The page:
Hypercalcemia, or higher than normal level of calcium in your blood, is a fairly common finding. Blood tests, such as those drawn for an annual physical exam, today routinely check calcium levels. This allows physicians to detect abnormally high calcium levels early.
Calcium is an important mineral in our bodies throughout our lifetime for bone growth, bone strength, maintaining proper hormone levels and optimal functioning of nerves, muscles and the brain. The calcium level is usually very carefully controlled by the body. However, certain medications and conditions can result in high blood calcium levels.
In the past, complications such as bone loss and fractures, kidney stones, kidney failure, hypertension and bradycardia (slowed heart rate), were commonly found as a result of longstanding untreated high calcium levels. These are now rarely seen thanks to blood tests that lead to preventive treatment.
Hypercalcemia can be caused by more than 25 separate diseases, several medications and even dehydration. Primary hyperparathyroidism and various kinds of cancers account for the greatest percentage of all patients with hypercalcemia.
In primary hyperparathyroidism, one or more of the four parathyroid glands, located behind the thyroid gland in your neck, produce too much parathyroid hormone. Normally, the parathyroid glands work with the kidneys, skeleton and intestines to carefully regulate the level of blood calcium. But sometimes a parathyroid gland becomes overactive, resulting in excess parathyroid hormone being released and an elevated blood calcium level.
Common medications such as hydrochlorothiazide and other thiazide diuretics (prescribed for hypertension and edema), lithium, and excessive intake of vitamin D, vitamin A or calcium can result in hypercalcemia. Taking too much calcium carbonate in the form of Tums® or Rolaids® is actually one of the more common causes of hypercalcemia.
Although having symptoms of hypercalcemia is uncommon, symptoms can include:
Your doctor will order a blood test to determine if you have hypercalcemia. If the calcium is elevated, your physician will often review your medications and medical history as well as conduct a physical exam. If there is no obvious cause, your physician may ask you to see an endocrinologist, who will give you further evaluation and testing.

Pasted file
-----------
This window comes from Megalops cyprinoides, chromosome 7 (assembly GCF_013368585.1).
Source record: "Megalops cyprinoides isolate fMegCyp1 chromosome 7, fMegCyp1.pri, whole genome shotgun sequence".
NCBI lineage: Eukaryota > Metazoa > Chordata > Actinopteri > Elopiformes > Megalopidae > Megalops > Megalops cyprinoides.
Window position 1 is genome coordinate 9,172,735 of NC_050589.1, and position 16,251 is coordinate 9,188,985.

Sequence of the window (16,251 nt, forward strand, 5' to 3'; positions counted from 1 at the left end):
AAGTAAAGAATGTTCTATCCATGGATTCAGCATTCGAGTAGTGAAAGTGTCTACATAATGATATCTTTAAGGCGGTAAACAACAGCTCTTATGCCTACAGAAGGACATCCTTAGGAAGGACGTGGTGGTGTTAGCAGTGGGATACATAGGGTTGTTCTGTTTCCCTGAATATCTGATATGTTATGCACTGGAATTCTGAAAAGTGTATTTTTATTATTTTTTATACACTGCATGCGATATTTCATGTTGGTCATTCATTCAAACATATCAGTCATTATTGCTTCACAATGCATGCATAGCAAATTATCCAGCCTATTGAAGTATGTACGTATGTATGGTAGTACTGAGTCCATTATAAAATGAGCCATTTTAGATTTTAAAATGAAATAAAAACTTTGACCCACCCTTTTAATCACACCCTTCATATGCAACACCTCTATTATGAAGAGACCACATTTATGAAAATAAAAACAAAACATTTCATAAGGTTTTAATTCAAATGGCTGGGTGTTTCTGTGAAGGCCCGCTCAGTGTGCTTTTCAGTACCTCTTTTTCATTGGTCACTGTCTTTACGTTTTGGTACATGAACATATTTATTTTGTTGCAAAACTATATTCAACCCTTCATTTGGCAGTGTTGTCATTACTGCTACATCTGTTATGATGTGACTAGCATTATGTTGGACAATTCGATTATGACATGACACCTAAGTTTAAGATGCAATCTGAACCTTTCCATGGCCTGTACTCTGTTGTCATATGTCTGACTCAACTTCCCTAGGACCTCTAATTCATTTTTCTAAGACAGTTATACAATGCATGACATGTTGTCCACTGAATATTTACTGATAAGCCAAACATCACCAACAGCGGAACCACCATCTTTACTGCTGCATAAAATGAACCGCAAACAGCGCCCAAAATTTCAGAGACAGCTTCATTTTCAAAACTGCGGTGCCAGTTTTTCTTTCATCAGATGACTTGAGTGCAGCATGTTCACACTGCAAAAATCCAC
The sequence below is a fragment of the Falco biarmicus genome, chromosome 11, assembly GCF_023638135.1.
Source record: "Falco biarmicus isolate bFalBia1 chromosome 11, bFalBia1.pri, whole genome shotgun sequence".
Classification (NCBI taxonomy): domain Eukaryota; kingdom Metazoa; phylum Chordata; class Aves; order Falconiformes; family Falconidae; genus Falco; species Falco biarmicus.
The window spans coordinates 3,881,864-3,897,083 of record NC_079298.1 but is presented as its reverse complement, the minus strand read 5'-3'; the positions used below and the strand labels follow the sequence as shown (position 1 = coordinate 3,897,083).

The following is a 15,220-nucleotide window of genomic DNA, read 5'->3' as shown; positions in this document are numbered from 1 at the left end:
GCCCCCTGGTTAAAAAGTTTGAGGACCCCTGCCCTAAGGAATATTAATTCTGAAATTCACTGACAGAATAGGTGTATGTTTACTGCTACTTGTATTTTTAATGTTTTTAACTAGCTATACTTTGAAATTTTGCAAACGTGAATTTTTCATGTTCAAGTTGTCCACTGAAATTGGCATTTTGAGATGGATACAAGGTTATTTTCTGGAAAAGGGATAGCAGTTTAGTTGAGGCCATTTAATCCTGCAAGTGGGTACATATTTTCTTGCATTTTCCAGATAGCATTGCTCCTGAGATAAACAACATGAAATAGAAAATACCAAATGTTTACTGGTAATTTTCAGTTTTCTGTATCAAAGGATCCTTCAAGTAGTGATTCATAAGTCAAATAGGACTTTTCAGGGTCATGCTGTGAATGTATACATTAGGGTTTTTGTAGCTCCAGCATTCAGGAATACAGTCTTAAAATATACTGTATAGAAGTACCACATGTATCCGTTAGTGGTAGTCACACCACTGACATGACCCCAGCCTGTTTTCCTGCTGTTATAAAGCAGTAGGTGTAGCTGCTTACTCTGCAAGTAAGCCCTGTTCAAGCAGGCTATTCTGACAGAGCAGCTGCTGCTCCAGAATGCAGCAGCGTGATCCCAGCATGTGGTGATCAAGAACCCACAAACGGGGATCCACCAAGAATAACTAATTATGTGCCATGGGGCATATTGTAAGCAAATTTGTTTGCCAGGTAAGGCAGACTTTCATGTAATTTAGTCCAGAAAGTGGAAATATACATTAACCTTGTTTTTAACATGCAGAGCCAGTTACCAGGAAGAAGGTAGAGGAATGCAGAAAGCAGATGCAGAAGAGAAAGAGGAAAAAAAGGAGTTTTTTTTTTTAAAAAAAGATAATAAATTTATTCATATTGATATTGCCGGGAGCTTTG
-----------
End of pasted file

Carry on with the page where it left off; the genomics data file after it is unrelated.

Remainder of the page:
Treatment of hypercalcemia depends on what is causing the disorder and how severe it is. Often the doctor may tell you calcium levels can be lowered if you:
If the hypercalcemia is due to an overactive parathyroid gland, your doctor can consider several options:
If the hypercalcemia is severe, and/or causing significant symptoms, your doctor may recommend immediate hospitalization for intravenous fluids and other treatments.
Not all hypercalcemia can be prevented, but avoiding excess intake of calcium pills and calcium-based antacid tablets is recommended. Be sure to talk with your doctor if you have a family history of high calcium, kidney stones or parathyroid conditions. Avoid taking dietary supplements, vitamins or minerals without first discussing them with your doctor.
Prognosis, like treatment, depends on the cause and severity of hypercalcemia. If the serum calcium is only slightly elevated, you will probably have few or no health complications. When hypercalcemia is the result of an underlying medical condition or disease, the prognosis depends on your overall health and your specific circumstances.
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This information is provided by the Cleveland Clinic and is not intended to replace the medical advice of your doctor or healthcare provider. Please consult your healthcare provider for advice about a specific medical condition. This document was last reviewed on: 07/02/2018